Century Mark: Revisiting Predictions from Two Years Ago on Cozens, Smith, Brannstrom, Sandin, Drysdale, and Bean

Ben Gehrels


Two seasons ago, I wrote the first Century Mark column, and we are currently sharpening the blades of the third go-around. Now is the perfect time to check in and see how things went for the fellas who were covered in the initial year.

But first, a quick backstory: I got back into fantasy hockey after many years away upon learning of keeper leagues, having spent a decade or so signing up for as many Yahoo! Redrafts as one could. I was first brought back into the fold by a friend of mine who had a long-standing keeper league with his friends. The concept of building a team to be competitive for the long haul, perennially, versus just sprinting to the end of a Roto or Head to Head race just to start from scratch next year felt so much more satisfying. As with any manager in a Keeper/Dynasty league, the offseason was always fraught with tough decisions. Which players do I invest limited keeper space into, and most importantly, who is worthy of the prospect roster space. 

After drafting a player, justifying keeping him on your farm roster while he matures, keeping tabs as he hits the AHL, and watching him take shifts in the NHL, once his first season is in the books, the tough decisions begin. Most leagues have an 82 or 100 game limit for managers to keep their players on the ‘farm team’ before having to call him up to the big leagues or release him into the wild. When a rookie is “too old” to keep on the farm list, but isn’t producing at his ceiling yet, devoting a main roster spot runs the risk of lowering your team’s output while he grows into himself. 

This game within a game reignited my love for fantasy hockey, introduced me to the prospect game as well as a whole new world that I quickly found myself somewhat lost in. As my friend and I discovered our shared passion for unearthing diamonds in the rough while they were still looked at as fringe prospects, our conversations were dominated by discussing the tools at one’s disposal to try to gauge a prospect’s future value.

I listened to Jesse Severe and Victor Nuno’s Fantasy Hockey Life podcast, downloaded the Rank King app, signed up for Byron Bader’s Hockey Prospecting site, among other troves of information. I perused Dobber’s Frozen Tools, scrolled through tweets, and anything else I could get my hands on. One thing that I found frustrating, however, is that there was not only an abundance of information, but so much of that information was presented in a way that felt like the target audience was those who already knew and understood this world. I, just stepping out of the wilderness all squint-eyed and confused, felt that I was watching this rush hour of information traffic whizzing by and I could not keep up.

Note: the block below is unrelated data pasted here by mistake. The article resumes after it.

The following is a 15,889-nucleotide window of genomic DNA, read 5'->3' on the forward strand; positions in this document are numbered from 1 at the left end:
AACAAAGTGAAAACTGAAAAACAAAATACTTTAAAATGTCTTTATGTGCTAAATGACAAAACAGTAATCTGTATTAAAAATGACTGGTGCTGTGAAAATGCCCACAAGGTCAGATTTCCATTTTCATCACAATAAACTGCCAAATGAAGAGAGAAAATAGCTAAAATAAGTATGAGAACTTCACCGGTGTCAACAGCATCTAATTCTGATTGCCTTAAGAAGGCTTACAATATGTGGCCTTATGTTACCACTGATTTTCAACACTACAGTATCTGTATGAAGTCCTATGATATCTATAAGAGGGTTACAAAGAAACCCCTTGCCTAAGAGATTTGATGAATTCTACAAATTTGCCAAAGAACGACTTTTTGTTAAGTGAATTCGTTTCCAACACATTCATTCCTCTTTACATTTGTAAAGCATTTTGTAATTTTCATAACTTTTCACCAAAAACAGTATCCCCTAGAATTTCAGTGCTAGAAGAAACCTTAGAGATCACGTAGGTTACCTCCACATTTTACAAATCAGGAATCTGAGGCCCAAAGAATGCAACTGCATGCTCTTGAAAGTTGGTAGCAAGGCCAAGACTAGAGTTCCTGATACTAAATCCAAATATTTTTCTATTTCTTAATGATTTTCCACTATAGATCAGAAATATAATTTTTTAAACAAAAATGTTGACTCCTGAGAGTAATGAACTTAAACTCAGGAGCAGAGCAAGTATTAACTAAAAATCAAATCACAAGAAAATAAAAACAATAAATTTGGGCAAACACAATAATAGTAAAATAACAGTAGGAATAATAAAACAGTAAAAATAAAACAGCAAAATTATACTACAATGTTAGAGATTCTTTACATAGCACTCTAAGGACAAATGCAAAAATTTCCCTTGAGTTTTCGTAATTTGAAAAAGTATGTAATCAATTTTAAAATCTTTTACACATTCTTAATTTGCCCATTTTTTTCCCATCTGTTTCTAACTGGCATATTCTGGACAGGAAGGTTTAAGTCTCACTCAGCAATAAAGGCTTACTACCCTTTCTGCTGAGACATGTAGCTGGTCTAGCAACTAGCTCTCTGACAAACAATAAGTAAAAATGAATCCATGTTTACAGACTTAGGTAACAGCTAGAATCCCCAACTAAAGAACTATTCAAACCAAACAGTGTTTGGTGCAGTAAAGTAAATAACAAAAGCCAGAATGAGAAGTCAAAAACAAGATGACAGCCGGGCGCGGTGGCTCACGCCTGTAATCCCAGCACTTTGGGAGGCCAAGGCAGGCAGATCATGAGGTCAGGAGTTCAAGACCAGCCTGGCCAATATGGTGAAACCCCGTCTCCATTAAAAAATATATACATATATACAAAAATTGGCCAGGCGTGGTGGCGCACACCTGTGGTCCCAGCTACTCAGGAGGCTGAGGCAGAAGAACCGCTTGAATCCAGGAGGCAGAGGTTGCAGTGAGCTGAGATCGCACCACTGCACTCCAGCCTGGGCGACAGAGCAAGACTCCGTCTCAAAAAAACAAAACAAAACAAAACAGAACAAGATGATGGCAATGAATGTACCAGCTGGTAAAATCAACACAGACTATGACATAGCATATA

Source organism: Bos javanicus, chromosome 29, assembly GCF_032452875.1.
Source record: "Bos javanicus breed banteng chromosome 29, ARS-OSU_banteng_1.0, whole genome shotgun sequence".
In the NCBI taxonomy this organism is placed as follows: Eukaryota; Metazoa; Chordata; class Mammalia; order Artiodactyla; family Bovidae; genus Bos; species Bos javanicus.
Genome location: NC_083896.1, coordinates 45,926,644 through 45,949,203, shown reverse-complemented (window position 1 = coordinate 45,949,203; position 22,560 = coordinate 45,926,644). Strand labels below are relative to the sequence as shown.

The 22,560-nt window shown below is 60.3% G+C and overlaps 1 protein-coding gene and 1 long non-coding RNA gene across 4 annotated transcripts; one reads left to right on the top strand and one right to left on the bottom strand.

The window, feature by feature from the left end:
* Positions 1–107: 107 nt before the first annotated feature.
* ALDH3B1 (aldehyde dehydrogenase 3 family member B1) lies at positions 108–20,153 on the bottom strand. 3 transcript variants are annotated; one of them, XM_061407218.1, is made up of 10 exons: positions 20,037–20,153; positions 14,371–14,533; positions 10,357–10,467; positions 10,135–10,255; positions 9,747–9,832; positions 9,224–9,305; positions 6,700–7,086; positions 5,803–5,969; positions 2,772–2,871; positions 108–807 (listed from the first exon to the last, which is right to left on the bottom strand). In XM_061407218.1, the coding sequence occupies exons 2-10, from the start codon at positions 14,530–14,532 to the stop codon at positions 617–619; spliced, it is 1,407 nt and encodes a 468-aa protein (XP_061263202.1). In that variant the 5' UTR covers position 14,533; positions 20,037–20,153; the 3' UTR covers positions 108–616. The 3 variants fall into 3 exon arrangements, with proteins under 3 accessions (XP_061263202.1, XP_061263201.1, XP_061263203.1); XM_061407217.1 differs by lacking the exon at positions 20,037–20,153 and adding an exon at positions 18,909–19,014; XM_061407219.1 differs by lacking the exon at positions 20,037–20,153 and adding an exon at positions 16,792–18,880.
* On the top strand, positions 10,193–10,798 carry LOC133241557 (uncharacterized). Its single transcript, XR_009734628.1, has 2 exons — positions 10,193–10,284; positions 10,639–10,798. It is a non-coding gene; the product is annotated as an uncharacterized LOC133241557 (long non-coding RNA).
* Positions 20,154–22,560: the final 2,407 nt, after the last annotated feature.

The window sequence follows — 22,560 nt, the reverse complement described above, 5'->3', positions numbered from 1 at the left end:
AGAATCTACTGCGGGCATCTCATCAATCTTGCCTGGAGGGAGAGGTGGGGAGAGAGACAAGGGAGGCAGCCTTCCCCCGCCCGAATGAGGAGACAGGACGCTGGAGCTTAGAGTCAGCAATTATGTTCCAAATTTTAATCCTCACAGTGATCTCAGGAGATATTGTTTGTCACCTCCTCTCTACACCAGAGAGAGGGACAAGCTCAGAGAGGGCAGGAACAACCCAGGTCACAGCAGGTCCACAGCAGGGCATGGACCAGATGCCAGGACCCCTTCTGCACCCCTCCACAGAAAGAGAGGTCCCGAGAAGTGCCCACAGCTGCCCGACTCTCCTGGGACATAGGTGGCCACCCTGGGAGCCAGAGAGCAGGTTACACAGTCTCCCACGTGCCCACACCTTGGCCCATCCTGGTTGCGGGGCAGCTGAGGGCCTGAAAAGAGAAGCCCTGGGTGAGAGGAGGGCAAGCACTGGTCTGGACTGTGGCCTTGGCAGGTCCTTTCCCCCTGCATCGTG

I bemoaned this to my friends and a few discord channels and league chats I was in, trying to find any accessible, friendly contact to translate all the abbreviations and “turkey charts” I saw posted, void of the necessary context I required, until one day someone suggested I create one myself. 

A few chats with the crew at Dobber Prospects later, the Century Mark was born.

My goal is, was, and always will be, to help new folks to the world of prospectery and dataism find digestible nuggets, laden with explanation and context clues, to help you build your confidence at understanding the information available to you. I’ll use some of the powerful tools, like those mentioned above, to build your understanding of what to look at, and how to add to your war chest of information as you try to build better squads than your pals, opponents, and colleagues in your leagues.

There’s no shortage of podcasts, twitter feeds, youtube channels and websites who will perhaps give you a stronger take on the specific ceiling of some of the players I’ll mention, or give more qualitative info on the skating speed, shot accuracy, and angle of a player’s hips in his skating stride. With the Century Mark, my intent is less to give you those fish, and instead give you the bait, and teach you how to use the spinners that are readily available to you, in the hopes that by making the data more accessible, you can build your own acumen, and use it to build your own teams.

It’s more enjoyable for me to write, and hopefully for you to read, and in the long run, will lead to you feeling more empowered and involved in your own decisions for your team’s future.

Now with all those warm and fuzzies out of the way, let’s get to the cold hard data and see how I fared in year one.

Dylan Cozens (BUF)